On December 14th, 2012, after fatally shooting his mother, Adam Lanza arrived at Sandy Hook Elementary School, where he gunned down 6 adults and 20 children, all aged between 6 and 7, before taking his own life as the first responders arrived on the scene. The weapons used were legally purchased by his mother. On July 20th, 2012, James Eagan Holmes murdered 12 and injured 58 others in a Colorado cinema before he was apprehended, using legally purchased weapons. On August 5th 2012, Wade Michael Page carried out a mass shooting in a Wisconsin Sikh temple, killing 4 and injuring 6, before committing suicide as police attempted to apprehend him. Again, his handgun was legally purchased.

Free access to firearms and unpredictable, unpreventable, indiscriminate murder come hand-in-hand. Gun control, where it has been effectively been implemented, has been a proven success in averting such indiscriminate slaughters, as well as lowering suicide and accidental death rates.

However, in around 20 years, gun control will fail, forever. This is likely to happen for three reasons.

The first is the quintessentially American obsession with guns. With the right to bear arms codified into their constitution in the form of the Second Amendment, gun ownership has become one of the American political psyche’s great sacred cows. In 2010 firearm-related fatalities in America were 31,328, amounting to roughly 10.2 for every 100,000 people. This is in stark contrast to Britain, where strict gun control legislation was introduced in the aftermath of the 1996 Dunblane massacre. Here, the firearm-related fatality rate is only 0.25 in 100,000, a vindication for proponents of gun control.

Next comes the internet and the radical new political ideologies which have emerged with its expansion. With nearly  superabundant access to information, there now exists a culture of sharing for sharing’s sake. To some it has become a moral imperative to distribute, without limitations or pay walls, any and all media and information. There isn’t much that can’t be learnt with a Google search and a few clicks of the mouse.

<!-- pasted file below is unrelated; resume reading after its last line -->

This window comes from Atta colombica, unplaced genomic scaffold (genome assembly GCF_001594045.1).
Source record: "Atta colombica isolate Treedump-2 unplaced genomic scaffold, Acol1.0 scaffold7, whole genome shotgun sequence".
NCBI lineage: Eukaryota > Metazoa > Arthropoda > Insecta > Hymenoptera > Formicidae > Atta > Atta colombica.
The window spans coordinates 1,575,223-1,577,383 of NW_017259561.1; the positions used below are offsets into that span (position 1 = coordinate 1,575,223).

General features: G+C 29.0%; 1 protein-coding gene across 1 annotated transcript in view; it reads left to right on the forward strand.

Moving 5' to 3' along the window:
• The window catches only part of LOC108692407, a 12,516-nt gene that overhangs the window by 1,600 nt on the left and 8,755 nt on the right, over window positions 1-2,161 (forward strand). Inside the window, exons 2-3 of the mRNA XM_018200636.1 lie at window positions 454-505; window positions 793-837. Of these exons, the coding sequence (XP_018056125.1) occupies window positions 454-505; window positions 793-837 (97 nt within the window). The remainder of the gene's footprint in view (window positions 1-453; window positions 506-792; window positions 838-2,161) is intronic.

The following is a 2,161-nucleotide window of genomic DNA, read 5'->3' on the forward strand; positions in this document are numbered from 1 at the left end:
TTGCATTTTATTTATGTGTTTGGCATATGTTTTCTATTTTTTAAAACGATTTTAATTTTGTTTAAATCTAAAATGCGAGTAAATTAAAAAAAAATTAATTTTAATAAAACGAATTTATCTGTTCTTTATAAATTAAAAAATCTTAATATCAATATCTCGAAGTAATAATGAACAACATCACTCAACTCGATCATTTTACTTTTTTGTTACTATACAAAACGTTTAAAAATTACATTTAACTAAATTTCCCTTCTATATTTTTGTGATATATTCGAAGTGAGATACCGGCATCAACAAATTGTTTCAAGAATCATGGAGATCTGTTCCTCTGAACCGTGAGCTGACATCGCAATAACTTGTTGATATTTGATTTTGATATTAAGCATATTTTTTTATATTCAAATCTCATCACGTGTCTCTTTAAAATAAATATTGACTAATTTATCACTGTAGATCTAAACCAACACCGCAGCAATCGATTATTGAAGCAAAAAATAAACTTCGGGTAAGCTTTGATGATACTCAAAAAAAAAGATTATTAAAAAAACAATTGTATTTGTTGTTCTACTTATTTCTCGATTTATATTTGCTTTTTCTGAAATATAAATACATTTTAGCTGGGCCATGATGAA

Lastly, we add a still-nascent technology, one with the capacity to be violently disruptive to the established order and intellectual property regimes: 3D printing. A 3D printer does what it says on the tin, allowing the user to create physical objects out of raw material (normally plastics) using a digital blueprint, typically distributed online, limited by the size of the printer and the detail which its capable of reproducing. A 3D printer today costs about $5000, still putting it out of reach for the casual consumer, and is limited in functionality; its capabilities and precision are still far less developed than traditional industrial processes. Toys, clocks, and certain tools have all been successfully manufactured with them, and as time goes on, their prices will continue to drop and their capabilities will continue to grow.

A 3D revolution is coming, similar to the Intellectual Property revolution currently underway, but far more radical, and with far more obvious consequences. Why would you buy an expensive lampshade when you could print it at home from the comfort of your desk? Why would you pay through the nose for your children’s toys when you can print almost identical ones for nothing more than the cost of the raw materials? Why pay for any physical good, if the blueprints can be found online for free and you own a machine capable enough to realise them?